PROBLEMS facing the Conservative Party as it meets in Manchester this weekend run deep.
Boris Johnson is a formidable politician and electioneer. His revamping of the Tory Party from 2019, to smash its pro-EU wing and enter the election as the unambiguous party of Brexit, involved considerable ruthlessness, including booting political giants including two former chancellors of the exchequer out of the party.
The decision to fight that election with a relentless focus on leaving the EU — “Get Brexit Done” was more or less the only thing the Conservatives said through the entire campaign — was devastatingly successful.
But he has also been lucky in his opponents.
The wheels were already coming off the revived socialist movement that was Jeremy Corbyn’s Labour when he became prime minister; a lack of discipline and coherence from the Labour front bench and the suicidal shift to rebrand the opposition as the party of the losing side in the referendum combined with a full-throated ruling-class smear campaign to sink its chances.
A left-led Labour might have recovered during the pandemic, as Corbyn’s searing opposition to poverty and inequality and support for public ownership would have exposed the Tories’ criminal mismanagement of the crisis and its appalling human cost.
But the Prime Minister was gifted a Thermidorian reaction in Labour that has seen it concentrate its efforts on hounding out the socialists from its own ranks while shying away from any critique of the government that might suggest a need for systemic change.
Neither one of the highest death tolls on Earth nor staggering levels of blatant corruption by ministers appeared to affect the Tory lead over the opposition.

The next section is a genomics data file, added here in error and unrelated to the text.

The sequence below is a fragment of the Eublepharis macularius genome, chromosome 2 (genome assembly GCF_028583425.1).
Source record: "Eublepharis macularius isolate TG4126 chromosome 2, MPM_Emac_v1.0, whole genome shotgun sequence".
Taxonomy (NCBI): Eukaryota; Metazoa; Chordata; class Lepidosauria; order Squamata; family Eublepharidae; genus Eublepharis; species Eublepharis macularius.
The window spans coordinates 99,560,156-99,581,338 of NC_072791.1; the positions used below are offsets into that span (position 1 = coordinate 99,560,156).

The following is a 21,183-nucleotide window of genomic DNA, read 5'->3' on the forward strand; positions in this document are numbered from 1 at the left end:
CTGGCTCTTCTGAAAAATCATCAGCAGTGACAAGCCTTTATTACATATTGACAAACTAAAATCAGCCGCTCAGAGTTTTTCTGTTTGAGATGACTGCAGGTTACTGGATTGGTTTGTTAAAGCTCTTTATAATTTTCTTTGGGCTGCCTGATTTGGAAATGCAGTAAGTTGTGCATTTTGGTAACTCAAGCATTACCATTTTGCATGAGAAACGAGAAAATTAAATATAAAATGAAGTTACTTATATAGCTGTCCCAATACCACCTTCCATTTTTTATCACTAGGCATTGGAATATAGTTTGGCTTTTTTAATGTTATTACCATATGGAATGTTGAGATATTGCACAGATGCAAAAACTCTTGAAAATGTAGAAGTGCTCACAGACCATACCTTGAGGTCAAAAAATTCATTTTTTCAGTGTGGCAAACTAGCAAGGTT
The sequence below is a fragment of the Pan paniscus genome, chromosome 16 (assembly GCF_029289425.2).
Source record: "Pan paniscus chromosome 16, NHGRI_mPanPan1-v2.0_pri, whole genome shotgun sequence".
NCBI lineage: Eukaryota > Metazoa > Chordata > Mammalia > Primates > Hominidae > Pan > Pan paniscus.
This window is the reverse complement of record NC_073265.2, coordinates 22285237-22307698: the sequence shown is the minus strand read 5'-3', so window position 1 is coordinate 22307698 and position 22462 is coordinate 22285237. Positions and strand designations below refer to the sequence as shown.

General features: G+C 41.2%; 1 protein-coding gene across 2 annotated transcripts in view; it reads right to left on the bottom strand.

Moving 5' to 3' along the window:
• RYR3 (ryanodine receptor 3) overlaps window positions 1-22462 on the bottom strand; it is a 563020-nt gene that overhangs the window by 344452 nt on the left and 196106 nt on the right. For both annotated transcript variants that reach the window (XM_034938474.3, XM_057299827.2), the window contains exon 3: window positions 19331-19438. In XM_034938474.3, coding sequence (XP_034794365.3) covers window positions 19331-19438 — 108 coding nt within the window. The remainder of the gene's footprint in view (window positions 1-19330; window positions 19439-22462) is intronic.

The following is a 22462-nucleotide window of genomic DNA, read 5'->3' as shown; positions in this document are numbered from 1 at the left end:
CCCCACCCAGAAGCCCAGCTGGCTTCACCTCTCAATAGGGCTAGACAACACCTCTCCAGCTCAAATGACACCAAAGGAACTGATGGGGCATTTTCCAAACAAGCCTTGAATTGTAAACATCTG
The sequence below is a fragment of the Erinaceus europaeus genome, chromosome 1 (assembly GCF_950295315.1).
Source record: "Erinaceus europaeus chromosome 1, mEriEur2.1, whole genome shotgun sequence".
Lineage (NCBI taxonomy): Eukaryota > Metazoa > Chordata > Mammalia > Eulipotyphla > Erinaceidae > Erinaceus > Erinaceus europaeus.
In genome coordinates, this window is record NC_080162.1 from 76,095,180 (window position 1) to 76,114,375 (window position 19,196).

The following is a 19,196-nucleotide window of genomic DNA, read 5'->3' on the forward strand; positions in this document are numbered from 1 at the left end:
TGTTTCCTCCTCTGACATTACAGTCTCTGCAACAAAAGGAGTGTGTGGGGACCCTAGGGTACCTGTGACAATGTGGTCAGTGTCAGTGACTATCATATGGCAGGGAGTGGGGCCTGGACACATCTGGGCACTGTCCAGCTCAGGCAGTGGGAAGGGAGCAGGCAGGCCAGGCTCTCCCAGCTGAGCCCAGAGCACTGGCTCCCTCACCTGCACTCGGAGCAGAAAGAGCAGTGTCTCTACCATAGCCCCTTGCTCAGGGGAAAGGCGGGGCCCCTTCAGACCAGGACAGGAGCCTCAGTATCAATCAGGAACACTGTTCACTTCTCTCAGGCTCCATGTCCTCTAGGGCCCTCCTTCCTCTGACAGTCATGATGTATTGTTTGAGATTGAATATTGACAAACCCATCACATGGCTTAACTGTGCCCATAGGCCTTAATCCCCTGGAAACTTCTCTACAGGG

Nothing we saw from Labour over the last week suggests it will change that: Keir Starmer’s refusal to champion pro-nationalisation policies passed by the conference even amid an energy, fuel and distribution crisis may be enough to let the Tories off the hook again.
But an old saw has it that it is not oppositions who win elections, but governments who lose them. And the scale of the cost-of-living crisis facing working-class families across Britain this winter could prove Johnson’s undoing.
This perfect storm is a result both of the Tories’ own policies and the longer-term inability of Britain’s ruling class to reboot a political and economic system that cannot meet ordinary people’s needs or expectations.
The decision to withdraw the £20-a-week uplift in universal credit just as families are hit with soaring energy bills may be as foolish as it is cruel. It will cause immense suffering and — in contrast to Covid-19 — it will be hard for the Tories to dodge responsibility for inflicting it.
Petrol pumps running dry and empty shelves in the shops are exposing chronic weaknesses in an economic model based on long supply chains, underinvestment in skills and training and the super-exploitation of underpaid foreign labour. Trade unions are increasingly angry and combative about these failings.
And the Conservatives are meeting in a Labour city — a city whose popular mayor Andy Burnham is a far more trenchant critic of the government than his party leader.
They will meet a wave of protest as they descend on Manchester. The People’s Assembly demonstration called for Sunday deserves support from across the movement and will ensure that the pain being doled out to working-class communities is impossible to ignore.
More important still is ensuring that Manchester is just the beginning — that we strengthen campaigning organisations like the People’s Assembly and work with the national trade union tour being proposed to promote the TUC’s New Deal for Workers to build a mass democratic movement for radical change.
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